Legendary value investor Carl Icahn is one of my favorite investors. And when he invests, I pay attention.
Although I invest with Carl Icahn, I don’t mimic him.
In August, Icahn announced he had an established “a large position” in Apple Inc. (NASDAQ: AAPL). He subsequently added to his position last week after Apple shares sold off on mixed reviews of its iPhone 5S and technicolor iPhone 5C.
Today, Icahn sees an opportunity and calls Apple a “no-brainer.” He believes any issues are simply exaggerated. In a CNBC interview, Icahn declared, “I really think Apple is one of my best [investments] right now.”
Icahn could be right. Apple might be one of his best investments. But this doesn’t mean I’m buying the stock…
After all, I said I “pay attention” to Icahn. But I didn’t say I mimic him. I’m not following him into Apple because I’ve not yet to analyze Apple. I’m also not privy to Icahn’s analysis; nor am I privy to any of his value targets that would trigger a sale.
Many investors like to follow well-known investors like Icahn. After Icahn announced his Apple position, the share price shot up 8%. These shares weren’t bought on thoughtful analysis. Rather, they were bought in the wake of one prominent investor buying the stock.
Mimicking is risky behavior, even if one mimics an investor of Icahn’s caliber.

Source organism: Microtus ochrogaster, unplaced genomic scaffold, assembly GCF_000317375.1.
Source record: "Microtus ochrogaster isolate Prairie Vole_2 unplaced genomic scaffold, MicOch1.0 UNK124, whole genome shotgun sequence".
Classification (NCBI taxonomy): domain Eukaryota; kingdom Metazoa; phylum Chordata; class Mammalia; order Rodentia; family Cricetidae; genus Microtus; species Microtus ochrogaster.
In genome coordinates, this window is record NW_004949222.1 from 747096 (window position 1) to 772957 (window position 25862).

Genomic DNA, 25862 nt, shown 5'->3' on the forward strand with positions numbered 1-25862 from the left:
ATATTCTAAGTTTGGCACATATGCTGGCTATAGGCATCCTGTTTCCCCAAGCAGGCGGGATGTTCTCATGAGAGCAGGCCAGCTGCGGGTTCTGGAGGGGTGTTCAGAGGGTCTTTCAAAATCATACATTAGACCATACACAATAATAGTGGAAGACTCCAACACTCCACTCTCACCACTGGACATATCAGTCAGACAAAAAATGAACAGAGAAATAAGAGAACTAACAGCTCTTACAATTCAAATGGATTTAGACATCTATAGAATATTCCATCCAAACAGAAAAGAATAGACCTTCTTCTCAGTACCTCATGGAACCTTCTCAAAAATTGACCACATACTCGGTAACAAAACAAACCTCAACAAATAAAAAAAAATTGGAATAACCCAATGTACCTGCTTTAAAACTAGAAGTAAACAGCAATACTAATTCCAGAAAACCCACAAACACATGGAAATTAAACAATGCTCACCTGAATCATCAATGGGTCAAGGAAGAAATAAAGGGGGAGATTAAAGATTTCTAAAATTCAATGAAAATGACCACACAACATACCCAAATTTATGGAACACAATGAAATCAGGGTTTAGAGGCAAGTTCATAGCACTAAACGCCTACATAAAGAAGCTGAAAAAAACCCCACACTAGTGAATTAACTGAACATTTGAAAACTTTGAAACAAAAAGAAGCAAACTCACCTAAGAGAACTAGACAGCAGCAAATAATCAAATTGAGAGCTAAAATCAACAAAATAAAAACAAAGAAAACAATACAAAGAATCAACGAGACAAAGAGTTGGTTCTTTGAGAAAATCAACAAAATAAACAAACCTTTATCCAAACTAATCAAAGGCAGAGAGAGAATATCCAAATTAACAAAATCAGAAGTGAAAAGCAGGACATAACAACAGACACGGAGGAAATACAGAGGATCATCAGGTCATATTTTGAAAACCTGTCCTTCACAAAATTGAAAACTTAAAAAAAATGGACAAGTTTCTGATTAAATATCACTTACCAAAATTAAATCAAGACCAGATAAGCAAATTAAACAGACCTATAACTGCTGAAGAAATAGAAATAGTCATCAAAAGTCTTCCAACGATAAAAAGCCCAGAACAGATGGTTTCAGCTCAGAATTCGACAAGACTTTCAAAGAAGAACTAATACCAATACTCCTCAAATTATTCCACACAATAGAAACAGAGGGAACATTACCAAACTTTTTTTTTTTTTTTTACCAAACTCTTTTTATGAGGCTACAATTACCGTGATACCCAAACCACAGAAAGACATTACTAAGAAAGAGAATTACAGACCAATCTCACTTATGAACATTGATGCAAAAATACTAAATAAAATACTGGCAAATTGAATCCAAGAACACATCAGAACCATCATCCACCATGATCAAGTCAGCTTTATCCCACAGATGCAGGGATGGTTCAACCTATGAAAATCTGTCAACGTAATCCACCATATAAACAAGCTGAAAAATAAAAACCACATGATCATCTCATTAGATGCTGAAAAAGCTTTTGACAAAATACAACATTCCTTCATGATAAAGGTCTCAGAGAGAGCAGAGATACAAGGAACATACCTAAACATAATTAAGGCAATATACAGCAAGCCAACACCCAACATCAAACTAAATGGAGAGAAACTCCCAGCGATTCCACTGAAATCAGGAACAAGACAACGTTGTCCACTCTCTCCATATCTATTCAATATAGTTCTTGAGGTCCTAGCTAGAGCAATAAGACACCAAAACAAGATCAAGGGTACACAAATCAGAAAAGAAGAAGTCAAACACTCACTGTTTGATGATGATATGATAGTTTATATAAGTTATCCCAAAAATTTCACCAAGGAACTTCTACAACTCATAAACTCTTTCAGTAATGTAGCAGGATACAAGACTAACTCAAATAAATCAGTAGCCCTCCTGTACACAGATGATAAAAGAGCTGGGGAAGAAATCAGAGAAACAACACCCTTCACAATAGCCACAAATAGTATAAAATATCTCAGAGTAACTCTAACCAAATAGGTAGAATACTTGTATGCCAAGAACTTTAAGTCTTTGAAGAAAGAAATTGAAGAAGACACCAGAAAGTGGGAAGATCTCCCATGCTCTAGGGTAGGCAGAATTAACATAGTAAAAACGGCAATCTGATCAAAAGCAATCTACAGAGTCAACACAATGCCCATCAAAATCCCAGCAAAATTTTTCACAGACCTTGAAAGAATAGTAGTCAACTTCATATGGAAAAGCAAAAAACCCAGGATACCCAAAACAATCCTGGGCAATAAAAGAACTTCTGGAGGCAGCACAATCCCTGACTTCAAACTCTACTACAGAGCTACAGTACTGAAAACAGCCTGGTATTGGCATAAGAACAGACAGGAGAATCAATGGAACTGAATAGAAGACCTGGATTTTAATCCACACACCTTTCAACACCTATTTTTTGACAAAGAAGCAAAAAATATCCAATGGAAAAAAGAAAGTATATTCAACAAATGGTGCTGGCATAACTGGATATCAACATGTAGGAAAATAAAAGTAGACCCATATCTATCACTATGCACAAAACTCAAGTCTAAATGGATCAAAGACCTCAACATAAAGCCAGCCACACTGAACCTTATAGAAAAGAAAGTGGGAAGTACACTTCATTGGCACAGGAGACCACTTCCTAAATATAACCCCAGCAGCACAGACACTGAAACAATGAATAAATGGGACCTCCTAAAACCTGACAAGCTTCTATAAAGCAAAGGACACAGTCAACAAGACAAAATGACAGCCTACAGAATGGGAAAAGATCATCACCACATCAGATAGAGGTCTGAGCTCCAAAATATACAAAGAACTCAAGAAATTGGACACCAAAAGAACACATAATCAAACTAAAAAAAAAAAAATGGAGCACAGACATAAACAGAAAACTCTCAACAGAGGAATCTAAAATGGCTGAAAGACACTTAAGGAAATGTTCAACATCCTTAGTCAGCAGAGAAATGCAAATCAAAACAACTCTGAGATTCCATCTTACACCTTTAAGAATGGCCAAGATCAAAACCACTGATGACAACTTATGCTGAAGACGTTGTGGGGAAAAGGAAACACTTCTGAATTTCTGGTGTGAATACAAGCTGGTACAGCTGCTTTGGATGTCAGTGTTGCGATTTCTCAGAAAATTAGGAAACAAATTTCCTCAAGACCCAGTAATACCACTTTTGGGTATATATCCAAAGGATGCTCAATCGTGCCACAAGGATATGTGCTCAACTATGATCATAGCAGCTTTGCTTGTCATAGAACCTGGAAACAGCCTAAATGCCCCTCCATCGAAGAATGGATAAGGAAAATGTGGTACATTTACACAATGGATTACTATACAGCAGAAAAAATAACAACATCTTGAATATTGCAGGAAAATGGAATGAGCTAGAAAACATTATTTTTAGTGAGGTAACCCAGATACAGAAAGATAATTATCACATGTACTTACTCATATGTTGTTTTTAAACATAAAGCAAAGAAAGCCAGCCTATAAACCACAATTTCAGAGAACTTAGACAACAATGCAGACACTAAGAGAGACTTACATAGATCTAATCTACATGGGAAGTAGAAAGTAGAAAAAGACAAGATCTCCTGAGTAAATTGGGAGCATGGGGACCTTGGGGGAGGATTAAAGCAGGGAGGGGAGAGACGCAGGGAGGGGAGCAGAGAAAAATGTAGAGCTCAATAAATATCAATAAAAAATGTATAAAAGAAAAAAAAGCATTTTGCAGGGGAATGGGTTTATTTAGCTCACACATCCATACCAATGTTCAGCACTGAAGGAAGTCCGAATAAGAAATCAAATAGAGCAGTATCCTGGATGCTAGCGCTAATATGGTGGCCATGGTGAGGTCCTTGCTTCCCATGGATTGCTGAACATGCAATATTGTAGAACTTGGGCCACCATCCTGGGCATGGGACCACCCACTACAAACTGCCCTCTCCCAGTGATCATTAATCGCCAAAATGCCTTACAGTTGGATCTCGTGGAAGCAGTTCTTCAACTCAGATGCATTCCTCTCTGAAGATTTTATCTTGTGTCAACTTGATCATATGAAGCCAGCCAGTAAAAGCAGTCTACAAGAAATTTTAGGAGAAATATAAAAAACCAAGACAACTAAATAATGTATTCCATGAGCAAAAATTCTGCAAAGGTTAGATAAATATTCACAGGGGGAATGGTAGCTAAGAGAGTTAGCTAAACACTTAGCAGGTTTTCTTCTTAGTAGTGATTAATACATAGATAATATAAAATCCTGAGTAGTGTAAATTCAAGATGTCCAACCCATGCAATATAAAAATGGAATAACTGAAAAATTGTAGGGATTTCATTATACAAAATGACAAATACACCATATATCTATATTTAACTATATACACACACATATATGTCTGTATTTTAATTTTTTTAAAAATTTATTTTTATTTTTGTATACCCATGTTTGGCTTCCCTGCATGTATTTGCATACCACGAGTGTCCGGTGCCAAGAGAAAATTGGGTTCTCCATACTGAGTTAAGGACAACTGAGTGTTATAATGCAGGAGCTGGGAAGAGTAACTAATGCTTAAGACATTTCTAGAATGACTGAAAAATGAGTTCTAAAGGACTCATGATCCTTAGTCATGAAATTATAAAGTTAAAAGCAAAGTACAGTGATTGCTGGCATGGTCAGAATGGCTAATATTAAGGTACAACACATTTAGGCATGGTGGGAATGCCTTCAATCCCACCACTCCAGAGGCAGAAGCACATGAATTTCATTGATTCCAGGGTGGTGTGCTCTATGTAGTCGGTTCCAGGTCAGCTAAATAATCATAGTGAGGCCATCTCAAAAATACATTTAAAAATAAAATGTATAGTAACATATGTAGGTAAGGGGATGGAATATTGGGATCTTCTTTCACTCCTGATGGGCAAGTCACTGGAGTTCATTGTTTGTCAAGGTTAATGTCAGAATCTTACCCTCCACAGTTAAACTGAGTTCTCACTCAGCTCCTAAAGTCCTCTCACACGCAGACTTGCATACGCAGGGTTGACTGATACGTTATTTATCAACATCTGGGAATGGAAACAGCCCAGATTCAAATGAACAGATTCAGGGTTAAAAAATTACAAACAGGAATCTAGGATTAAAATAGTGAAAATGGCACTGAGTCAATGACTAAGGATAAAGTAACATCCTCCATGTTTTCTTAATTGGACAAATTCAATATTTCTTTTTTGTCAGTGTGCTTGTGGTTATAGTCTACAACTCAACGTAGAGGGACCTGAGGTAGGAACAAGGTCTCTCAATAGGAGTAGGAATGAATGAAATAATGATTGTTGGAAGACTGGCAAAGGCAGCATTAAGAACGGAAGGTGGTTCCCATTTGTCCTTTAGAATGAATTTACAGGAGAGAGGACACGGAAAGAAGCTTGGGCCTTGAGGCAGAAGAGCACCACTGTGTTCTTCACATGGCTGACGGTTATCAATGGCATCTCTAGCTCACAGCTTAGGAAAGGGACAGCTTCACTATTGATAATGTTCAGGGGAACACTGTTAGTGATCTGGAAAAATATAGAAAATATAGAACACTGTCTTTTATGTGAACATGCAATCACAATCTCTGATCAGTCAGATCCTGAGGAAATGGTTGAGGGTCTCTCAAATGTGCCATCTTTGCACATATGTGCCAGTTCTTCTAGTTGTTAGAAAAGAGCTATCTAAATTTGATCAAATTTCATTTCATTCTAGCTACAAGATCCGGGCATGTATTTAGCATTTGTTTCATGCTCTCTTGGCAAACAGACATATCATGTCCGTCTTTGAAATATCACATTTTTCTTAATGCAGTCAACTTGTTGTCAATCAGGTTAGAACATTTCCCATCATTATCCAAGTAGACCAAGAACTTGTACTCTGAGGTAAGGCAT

To be sure, Icahn has been right more than he has been wrong. You don’t amass a $20-billion fortune by making frequent mistakes. But every legendary investor – including Warren Buffett, Peter Lynch, and even Carl Icahn – has been wrong.
Icahn was recently proven wrong on Dell Inc. (NASDAQ: DELL). The company was valued far lower in a recent management-led buyout than Icahn had anticipated. There are of course many other examples as well.
I pay attention to Icahn because I am interested in learning where he perceives value. My intention is not to follow lock step. If you’re unwilling to undertake your own analysis and you appreciate Icahn’s skills, the better and safer strategy is to invest with him in all his investments.
Lost in the chatter on Icahn’s Apple purchase, is just how he actually bought the shares. It turns out Icahn bought Apple through his publicly traded investment fund Icahn Enterprise LP (NYSE: IEP).
By investing with Icahn through Icahn Enterprises, investors not only gain exposure to Apple’s potential, they gain exposure to a diversified portfolio of other profitable value investments. The portfolio includes Netflix (NASDAQ: NFLX), CVR Energy (NYSE: CVI), Forest Labs (NYSE: FRX), Nuance Communications (NASDAQ: NUAN), and other notable value plays.
Icahn has proven he can produce wealth for investors in a portfolio setting. Since 2000, Icahn Enterprises has generated a 1,085% total return, far outpacing Berkshire Hathaway’s (NYSE: BRK.B) gain of 208%.
A portion of Icahn Enterprises’ exceptional return is attributed to a lush distribution. The company currently pays a $5.00 annual dividend that produces a 6.3% yield on the current unit price. This is more than double Apple’s 2.6% yield.
Superior long-term performance and a high yield make Icahn Enterprises a perfect holding in the High Yield Wealth portfolio. Icahn Enterprises was recommended to High Yield Wealth subscribers this past July. Since then, it has generated a 12% return and a $1.25 quarterly distribution.
Though I haven’t invested directly to Apple, I have exposure to Apple and Icahn’s investment thesis through my shares of Icahn Enterprises. More important, I have exposure to a portfolio of investments (which offsets Apple’s risk) complied by a value investor with a long record of generating superior investment returns.
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